Morata would give Juve valuable depth at the striker position.  His presence would allow for Carlos Tevez to play on the right wing while still having an option behind Fernando Llorente that can score a goal at any moment.  He would also be an effective option as a starter.

    Negotiations continue between Real and Juve for the player.  Goal.com reported Monday morning that Morata's agent Juanma Lopez had told Spanish daily AS that his client was "a little closer to Juventus."  

    Respected Italian journalist Gianluca Di Marzio reported on his website (in Italian) that Juve had increased their offer from €15 million to €18 million plus bonuses, and that the only holdup was the value of a buyback clause.  Finalization of the deal is likely to take a bit longer than originally expected because Real has suspended most of its day-to-day business to mourn the passing of Alfredo Di Stefano.

    This is a deal that is likely to happen, and it's a good one for Juve that fills a major need for quality depth behind Llorente and Tevez.  Last year's quartet of Mirko Vucinic, Sebastian Giovinco, Fabio Quagliarella and Dani Osvaldo didn't cut it.  Morata will likely be more effective than those four combined.

Juan Iturbe

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    Juan Iturbe celebrates what is almost certainly his penultimate goal for Verona against Lazio.
    Juan Iturbe celebrates what is almost certainly his penultimate goal for Verona against Lazio.Paolo Bruno/Getty Images

    The battle to sign Hellas Verona's Juan Iturbe has seen several contenders, but Juventus seems to have won it.

    Football Italia relayed a report from La Gazzetta dello Sport that the gap between Verona's demands and what Juve's willing to pay are now "minimal."  The Argentine could be a Juventus player by as early as Wednesday.

    Iturbe would be a massive part of the setup next season.  One of Juve's biggest needs going into the transfer window was a high-quality winger.  Iturbe, who scored eight times and assisted four goals this season, according to WhoScored, has the speed and dribbling ability to be a terror on the attacking right.

    He placed second in the Serie A with an average of three successful dribbles per match.  He did finish in the top 20 in the more ignoble categories of turnovers and dispossessions but at 21 he has plenty of time to hone his skills.

    This deal looks all but done.  Verona coach Andrea Mandorlini delivered what amounted to a eulogy on the player's time at Verona on Monday, telling Tuttosport (via Football Italia) that he was the best player he had ever coached and comparing him to a Formula One car.  He also indicated that Juve would indeed be Iturbe's destination when he responded to a question about whether the player might clash with his countryman Carlos Tevez by saying "it is for Antonio Conte to address that issue."

    At Juve, surrounded by the prodigious talent Conte already has to work with, he could be the elite winger that Juve has needed to relieve pressure on the midfield and allow for some creative abilities up top.  With another option on the wing—Barcelona's Alexis Sanchez—likely headed to Arsenal, per Goal.com and Metro (h/t Football Italia) this is the one move that Marotta must make happen.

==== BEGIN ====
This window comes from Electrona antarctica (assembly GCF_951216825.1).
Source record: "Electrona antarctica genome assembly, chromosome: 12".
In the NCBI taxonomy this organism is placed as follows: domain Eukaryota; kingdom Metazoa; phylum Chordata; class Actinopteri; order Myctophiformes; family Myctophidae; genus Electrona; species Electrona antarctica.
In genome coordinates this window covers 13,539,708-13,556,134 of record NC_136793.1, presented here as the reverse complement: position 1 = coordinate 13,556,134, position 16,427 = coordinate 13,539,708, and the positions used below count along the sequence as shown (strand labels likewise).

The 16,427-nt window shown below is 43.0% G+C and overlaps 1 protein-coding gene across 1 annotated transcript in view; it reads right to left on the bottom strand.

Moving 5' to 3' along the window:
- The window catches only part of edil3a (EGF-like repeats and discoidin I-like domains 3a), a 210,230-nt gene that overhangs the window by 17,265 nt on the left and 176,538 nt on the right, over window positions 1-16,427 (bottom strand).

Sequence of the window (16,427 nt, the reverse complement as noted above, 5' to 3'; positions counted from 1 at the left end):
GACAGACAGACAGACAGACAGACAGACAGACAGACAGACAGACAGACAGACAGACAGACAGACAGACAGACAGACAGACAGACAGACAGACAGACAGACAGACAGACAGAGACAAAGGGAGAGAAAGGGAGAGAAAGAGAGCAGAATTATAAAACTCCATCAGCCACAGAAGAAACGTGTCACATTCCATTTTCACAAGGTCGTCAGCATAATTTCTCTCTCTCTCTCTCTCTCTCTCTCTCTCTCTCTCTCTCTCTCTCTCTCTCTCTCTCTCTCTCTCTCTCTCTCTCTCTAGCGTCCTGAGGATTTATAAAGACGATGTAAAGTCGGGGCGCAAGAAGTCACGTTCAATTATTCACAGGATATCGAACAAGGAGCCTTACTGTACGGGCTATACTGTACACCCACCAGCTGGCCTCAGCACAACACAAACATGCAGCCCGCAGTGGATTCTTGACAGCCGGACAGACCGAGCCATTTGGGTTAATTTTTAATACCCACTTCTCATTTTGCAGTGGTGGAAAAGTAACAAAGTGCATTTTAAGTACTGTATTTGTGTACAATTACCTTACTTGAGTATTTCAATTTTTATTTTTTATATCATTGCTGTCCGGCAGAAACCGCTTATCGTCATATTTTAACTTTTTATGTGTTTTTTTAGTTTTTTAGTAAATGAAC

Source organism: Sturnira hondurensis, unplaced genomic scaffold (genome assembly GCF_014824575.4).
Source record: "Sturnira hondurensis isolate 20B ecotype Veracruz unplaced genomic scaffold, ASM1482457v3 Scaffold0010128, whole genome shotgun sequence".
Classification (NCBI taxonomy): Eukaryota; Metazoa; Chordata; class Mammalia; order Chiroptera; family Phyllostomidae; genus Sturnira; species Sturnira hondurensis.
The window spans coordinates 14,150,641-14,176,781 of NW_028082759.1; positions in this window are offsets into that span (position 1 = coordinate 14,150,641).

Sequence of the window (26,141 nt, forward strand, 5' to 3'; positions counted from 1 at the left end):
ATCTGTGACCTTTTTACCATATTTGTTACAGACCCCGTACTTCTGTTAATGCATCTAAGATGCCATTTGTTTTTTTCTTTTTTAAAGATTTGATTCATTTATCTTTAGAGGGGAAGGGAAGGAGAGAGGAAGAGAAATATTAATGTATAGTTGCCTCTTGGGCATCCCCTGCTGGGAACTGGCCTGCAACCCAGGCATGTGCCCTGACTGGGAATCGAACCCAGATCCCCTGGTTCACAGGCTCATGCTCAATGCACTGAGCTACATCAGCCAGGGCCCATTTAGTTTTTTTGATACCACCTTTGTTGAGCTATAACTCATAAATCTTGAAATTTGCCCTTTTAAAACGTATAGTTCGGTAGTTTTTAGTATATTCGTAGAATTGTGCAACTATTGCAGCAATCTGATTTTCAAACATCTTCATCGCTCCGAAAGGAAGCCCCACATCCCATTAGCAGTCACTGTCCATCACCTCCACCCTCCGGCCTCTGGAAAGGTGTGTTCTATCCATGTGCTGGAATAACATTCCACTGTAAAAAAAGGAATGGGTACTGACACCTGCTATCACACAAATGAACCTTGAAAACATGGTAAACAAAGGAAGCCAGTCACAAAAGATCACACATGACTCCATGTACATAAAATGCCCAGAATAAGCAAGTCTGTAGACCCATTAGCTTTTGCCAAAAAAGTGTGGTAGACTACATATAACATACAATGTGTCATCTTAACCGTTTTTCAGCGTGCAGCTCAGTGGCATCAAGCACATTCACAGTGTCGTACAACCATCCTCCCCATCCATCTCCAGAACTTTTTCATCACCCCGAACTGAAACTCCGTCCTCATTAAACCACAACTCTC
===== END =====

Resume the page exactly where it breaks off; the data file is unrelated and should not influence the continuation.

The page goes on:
A combination of Iturbe, Tevez and Llorente could turn into a fearsome attacking trident indeed, and bring Juve toe-to-toe with some of Europe's bigger clubs.

Patrice Evra

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    Patrice Evra could end up in Turin this year.
    Patrice Evra could end up in Turin this year.Mike Hewitt/Getty Images

    If Juventus is to add a 4-3-3 to their arsenal of weapons, they're going to need a left-back.

    The lack of a real option on the left flank was one of the reasons Conte switched to a 3-5-2 midway through his first season with the club.  He tried Giorgio Chiellini, who started his career on the left at Fiorentina.  While he can play there in a pinch, his stint in the position during Italy's World Cup meeting with England showed that it's not where he belongs anymore.  The same goes for Angelo Ogbonna, who played on the left in both games against Real Madrid last season.

    With the club finally calling time on its efforts to salvage the career of Paolo De Ceglie, an outside element will be needed to man the defensive left.

    The most likely addition to the team would be Patrice Evra.  The French international signed a contract extension with Manchester United in May only to see the team acquire Luke Shaw for £27 million.  Louis Van Gaal seems to be setting his sights on even more at the position, with Ben Jefferson of the Express reporting that the Red Devils have set their sights on Wolfsburg's Ricardo Rodriguez.

    That paper and others, including Tuttosport (h/t Rhys Turrell of the Daily Star)report that the Turin giants are a likely landing spot for the Frenchman.

    This move would indeed fill a need.  The question becomes how well.

    Evra is 33 years old, and his game has dropped off notably the last season or two.  He is obviously not a permanent solution.

    He could make a decent stop-gap, though.  The team is likely to make a large expenditure for the likes of Iturbe and Morata this summer.  Even given the financial advantages of its palatial stadium and €50 million in European prize money for each of the last two seasons, Juve is hampered by the Italian economic crisis and can only spend so much in a year.

    Evra could be a temporary solution until next summer.  With a more stable attack and—hopefully—even better revenues from Europe and potential transfer sales, a better and more long-term solution can be brought in then.